Artist Statement

Posted Oct 7, 2014
Last Updated Sep 17, 2020
I am an artist who lives and works in Cleveland Ohio. I was born in Denmark but have lived in the United States for most of my life. I am a graduate of Antioch College. I am also an Army veteran who served in S. Korea and in the 82nd Airborne Division.

Nature presents itself in a dizzying array of organic shapes and structures. From the graceful spiral arms of galaxies to the nebulous webs created by tree roots, to the hexagonal geometry of honeycomb – the structures of nature are wondrous creations where beauty meets function, and the repetition of simple patterns give rise to an enigmatic complexity. The main emphasis of my artwork is to recreate the grandeur and complexity of natural structures. Whereas some artists paint two-dimensional representations of various flora and fauna onto canvas, my work instead, recreates the structures found in nature by distilling their essence down to an abstracted form and then creating sculptures similar to those forms. Understanding the physicality and how form and function are intertwined in nature is the philosophical foundation from which all of my sculptures are created. I want to know how things are built and not just what they look like.

My use of unconventional materials and various techniques for creating my work are groundbreaking and unique. Most of my work is breaded with oatmeal. The oatmeal along with sand and plaster gives my work a textural quality not seen in other works of sculpture. The oatmeal also acts as a sponge that soaks up the various dyes. This gives my work a strange vibrancy and natural blending of tones. Many of my organic looking sculptures are created through a method of layering. This is similar to the way rings are formed on a tree, the difference being that my sculptures grow vertically from a “genetic blueprint” as opposed to trees which grow outward from an inner ring. Fire also plays a large role in some of my work. I use fire to create spontaneous and organic shapes. This helps keep my work from becoming too formulaic or geometric in form. My work also explores how beauty and complexity emerge from the repetition of simple shapes, for many of my sculptures are created by combining thousands of individual pieces to create complex organic forms. Some of the unconventional materials I use are: cardboard, egg cartons, dryer sheets, yarn and other textiles, cardboard tubes, gravel, Styrofoam, Polyfil, sand, salt, various spices, quinoa, and oatmeal.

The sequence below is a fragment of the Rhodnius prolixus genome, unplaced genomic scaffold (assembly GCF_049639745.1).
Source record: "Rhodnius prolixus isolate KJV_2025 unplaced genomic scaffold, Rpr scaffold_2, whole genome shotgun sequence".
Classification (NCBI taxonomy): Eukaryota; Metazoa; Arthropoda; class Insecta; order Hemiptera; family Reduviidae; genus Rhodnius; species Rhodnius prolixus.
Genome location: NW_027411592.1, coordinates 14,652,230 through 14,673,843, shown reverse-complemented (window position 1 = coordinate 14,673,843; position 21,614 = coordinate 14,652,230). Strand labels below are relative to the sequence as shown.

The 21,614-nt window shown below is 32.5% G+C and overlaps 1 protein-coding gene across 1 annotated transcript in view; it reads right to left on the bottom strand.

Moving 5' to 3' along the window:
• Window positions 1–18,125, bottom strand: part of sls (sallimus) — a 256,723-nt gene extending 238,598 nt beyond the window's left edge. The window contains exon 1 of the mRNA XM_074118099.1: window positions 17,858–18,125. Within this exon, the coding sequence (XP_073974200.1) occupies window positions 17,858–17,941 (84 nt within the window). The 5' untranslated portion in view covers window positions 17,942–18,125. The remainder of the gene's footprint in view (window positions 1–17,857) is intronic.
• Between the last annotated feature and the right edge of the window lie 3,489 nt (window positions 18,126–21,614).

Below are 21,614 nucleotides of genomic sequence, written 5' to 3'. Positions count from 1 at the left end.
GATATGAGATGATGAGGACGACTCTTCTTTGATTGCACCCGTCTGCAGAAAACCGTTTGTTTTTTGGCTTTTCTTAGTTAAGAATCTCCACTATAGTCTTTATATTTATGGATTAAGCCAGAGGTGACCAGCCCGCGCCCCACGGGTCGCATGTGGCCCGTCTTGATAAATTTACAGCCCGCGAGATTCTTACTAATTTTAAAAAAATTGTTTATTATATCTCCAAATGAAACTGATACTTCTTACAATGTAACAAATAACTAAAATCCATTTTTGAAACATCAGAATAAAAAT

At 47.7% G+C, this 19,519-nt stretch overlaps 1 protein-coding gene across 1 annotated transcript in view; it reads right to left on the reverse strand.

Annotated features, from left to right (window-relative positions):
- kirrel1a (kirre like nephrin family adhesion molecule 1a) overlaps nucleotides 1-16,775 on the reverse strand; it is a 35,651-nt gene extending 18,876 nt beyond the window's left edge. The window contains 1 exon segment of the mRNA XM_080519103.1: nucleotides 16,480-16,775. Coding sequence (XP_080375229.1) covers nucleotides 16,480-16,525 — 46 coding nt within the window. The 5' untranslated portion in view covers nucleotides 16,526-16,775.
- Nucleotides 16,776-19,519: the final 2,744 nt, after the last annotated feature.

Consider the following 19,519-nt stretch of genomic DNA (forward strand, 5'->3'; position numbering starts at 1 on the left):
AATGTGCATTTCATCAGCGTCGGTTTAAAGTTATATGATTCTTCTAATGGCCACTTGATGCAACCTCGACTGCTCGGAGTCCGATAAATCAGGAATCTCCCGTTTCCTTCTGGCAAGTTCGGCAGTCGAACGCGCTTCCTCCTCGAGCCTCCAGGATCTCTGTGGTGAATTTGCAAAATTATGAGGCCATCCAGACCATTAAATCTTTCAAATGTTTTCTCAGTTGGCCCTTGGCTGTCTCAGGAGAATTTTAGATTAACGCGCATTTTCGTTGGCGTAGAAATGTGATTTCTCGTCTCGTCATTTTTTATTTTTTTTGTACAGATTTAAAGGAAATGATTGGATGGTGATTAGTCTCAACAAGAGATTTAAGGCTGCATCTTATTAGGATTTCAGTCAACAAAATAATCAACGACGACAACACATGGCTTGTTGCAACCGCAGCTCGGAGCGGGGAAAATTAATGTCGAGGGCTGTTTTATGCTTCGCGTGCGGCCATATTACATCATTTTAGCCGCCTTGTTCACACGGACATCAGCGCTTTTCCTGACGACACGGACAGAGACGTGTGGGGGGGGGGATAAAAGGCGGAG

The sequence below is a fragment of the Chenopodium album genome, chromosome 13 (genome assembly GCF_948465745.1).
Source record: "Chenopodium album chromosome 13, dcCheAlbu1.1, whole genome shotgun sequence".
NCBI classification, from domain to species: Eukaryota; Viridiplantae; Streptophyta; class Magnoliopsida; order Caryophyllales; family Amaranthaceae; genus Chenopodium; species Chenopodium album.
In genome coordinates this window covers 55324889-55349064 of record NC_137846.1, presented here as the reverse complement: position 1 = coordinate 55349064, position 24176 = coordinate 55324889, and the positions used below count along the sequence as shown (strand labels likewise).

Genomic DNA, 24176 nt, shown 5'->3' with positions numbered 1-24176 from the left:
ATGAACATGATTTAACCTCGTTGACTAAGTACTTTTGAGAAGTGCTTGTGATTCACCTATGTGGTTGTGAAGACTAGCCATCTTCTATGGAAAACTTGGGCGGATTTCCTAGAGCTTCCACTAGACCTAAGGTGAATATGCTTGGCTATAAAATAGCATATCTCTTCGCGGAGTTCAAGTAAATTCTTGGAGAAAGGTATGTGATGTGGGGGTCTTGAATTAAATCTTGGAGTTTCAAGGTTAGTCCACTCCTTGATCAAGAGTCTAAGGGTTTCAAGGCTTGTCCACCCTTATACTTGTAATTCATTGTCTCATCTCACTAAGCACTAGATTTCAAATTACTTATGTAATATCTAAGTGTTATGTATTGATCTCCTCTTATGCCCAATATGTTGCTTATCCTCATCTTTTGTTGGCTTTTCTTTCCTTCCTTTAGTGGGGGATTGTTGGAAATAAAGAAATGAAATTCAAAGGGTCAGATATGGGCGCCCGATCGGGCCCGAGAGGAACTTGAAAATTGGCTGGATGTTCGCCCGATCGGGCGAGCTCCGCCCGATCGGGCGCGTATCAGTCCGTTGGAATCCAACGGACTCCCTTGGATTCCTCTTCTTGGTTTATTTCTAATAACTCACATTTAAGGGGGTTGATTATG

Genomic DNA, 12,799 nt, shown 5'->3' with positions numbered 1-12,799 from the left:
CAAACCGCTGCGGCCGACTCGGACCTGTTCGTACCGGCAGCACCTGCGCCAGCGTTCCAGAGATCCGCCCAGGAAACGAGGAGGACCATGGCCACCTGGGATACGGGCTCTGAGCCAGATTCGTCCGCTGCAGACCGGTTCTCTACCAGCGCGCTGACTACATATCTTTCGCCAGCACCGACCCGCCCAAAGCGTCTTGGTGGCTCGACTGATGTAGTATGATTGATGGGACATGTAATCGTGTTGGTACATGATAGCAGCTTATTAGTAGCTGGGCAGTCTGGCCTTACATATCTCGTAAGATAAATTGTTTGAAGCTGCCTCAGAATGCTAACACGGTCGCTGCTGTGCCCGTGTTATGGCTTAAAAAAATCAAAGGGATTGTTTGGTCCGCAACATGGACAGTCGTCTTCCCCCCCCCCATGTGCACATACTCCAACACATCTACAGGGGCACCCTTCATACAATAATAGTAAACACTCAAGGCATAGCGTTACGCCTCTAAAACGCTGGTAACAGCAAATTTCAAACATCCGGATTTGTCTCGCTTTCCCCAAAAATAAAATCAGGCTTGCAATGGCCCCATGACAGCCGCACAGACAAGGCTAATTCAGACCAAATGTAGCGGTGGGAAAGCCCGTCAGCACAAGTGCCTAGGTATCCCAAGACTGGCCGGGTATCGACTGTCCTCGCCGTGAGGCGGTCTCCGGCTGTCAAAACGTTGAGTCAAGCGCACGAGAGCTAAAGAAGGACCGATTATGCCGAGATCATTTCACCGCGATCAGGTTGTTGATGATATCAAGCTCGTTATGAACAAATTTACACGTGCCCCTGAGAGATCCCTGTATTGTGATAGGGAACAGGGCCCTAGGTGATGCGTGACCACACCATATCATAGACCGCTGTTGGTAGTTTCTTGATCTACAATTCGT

In summation, my work grapples with how complexity is created out of the repetition of simple shapes, showcases the structural qualities inherent in nature, is a study in the use of unconventional materials, creates conversations about waste, explores the possibilities of sustainable practices in art, and lastly, explores through the repetitive process of labor, the relationship between monotonous work, skill, and the haphazard and organic ways in which forms take shape.


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